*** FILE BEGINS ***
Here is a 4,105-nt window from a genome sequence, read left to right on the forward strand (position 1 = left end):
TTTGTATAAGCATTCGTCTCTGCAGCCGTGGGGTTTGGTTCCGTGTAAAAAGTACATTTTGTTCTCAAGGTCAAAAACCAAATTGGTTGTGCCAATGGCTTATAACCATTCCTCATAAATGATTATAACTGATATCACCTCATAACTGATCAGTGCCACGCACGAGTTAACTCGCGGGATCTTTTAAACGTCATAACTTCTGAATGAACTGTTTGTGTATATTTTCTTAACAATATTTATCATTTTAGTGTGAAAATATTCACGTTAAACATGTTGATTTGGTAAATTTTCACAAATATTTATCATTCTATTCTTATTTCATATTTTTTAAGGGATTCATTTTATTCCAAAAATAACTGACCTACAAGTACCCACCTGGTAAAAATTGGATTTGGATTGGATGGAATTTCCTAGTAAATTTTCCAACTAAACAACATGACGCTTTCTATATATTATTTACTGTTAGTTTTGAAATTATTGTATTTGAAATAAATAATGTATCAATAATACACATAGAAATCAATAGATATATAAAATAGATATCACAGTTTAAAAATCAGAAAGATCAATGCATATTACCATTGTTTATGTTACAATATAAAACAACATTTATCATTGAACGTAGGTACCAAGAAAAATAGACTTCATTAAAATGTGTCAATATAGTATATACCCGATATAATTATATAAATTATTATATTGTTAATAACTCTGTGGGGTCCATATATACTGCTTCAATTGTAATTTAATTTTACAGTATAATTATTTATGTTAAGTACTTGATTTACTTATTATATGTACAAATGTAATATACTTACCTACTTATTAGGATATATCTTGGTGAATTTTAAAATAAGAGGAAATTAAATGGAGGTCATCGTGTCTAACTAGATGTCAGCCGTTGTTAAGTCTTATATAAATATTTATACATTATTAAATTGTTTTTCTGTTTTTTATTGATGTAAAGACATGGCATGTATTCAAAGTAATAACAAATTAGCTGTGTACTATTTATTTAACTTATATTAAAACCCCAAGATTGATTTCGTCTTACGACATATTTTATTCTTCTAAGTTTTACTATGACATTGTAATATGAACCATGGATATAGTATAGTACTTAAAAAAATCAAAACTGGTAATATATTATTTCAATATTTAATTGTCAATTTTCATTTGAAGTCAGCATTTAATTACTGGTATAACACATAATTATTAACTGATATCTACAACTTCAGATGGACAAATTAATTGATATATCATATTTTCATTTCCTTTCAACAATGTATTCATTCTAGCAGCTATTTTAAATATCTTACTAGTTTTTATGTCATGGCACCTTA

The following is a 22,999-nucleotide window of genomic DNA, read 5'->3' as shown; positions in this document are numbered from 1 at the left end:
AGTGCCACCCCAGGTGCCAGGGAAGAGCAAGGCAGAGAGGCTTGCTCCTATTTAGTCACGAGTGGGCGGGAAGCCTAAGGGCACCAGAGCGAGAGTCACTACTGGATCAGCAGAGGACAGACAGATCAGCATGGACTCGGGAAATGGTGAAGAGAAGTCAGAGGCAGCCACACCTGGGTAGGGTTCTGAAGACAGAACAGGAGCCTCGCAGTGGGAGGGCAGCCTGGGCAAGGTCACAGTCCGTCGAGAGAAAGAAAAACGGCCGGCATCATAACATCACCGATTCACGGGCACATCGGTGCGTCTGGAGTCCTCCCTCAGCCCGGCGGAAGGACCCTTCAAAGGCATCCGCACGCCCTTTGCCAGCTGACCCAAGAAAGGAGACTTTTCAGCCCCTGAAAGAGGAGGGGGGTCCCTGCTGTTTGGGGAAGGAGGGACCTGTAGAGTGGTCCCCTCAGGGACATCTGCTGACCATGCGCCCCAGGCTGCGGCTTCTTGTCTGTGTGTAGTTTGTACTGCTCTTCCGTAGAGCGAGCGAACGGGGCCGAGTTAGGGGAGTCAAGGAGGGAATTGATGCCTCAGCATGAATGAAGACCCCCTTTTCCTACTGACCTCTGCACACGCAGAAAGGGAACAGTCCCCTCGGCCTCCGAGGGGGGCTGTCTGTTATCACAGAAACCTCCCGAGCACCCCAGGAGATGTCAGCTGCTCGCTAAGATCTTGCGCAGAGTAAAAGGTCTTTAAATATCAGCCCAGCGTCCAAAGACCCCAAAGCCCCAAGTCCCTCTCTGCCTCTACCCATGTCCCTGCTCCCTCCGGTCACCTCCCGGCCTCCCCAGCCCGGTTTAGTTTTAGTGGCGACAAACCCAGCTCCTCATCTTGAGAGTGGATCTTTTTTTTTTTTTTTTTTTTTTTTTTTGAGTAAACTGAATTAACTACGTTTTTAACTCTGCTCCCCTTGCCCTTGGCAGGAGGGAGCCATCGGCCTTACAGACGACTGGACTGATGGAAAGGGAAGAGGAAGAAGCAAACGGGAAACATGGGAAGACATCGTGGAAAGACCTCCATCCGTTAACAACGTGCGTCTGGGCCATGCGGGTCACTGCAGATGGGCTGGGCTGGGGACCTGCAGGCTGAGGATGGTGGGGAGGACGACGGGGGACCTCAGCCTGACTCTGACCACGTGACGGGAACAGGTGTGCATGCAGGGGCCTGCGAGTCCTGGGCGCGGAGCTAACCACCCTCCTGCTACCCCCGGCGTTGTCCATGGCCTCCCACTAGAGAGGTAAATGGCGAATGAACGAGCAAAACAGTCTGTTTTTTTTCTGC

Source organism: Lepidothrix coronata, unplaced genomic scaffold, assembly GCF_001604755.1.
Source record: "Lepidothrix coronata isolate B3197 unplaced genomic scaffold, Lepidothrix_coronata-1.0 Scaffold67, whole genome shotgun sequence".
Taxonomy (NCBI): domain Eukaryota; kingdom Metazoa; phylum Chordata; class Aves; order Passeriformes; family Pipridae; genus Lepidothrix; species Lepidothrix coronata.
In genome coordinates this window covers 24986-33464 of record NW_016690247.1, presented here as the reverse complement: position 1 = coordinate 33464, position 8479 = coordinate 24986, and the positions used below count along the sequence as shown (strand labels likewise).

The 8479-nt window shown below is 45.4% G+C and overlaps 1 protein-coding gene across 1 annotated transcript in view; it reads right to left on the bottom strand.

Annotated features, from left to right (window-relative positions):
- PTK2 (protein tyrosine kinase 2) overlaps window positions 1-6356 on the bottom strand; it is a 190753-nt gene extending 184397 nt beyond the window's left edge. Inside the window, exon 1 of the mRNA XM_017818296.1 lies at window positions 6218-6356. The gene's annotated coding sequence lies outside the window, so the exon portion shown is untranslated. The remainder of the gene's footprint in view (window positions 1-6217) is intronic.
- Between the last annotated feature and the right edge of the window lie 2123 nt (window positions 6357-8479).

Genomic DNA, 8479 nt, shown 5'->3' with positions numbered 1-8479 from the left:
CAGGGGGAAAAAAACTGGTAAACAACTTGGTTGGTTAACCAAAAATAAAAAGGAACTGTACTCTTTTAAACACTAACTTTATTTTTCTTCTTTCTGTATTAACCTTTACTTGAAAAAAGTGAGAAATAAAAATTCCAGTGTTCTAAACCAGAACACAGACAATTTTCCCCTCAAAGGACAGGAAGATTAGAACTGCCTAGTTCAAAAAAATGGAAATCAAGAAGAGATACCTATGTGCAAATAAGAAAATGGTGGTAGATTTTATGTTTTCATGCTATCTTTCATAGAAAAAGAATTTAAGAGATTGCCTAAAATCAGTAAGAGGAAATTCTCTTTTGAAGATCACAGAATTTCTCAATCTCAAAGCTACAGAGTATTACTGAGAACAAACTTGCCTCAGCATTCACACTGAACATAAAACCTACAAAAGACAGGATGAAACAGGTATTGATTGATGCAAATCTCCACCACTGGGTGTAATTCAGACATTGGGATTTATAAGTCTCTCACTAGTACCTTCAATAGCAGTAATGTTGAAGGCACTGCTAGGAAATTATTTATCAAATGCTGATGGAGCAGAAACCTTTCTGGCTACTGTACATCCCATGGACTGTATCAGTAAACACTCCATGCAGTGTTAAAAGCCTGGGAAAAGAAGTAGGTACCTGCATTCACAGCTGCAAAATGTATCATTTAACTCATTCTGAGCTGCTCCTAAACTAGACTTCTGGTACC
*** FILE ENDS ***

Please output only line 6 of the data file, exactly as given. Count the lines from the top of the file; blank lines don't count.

Source record: "Lepidothrix coronata isolate B3197 unplaced genomic scaffold, Lepidothrix_coronata-1.0 Scaffold67, whole genome shotgun sequence".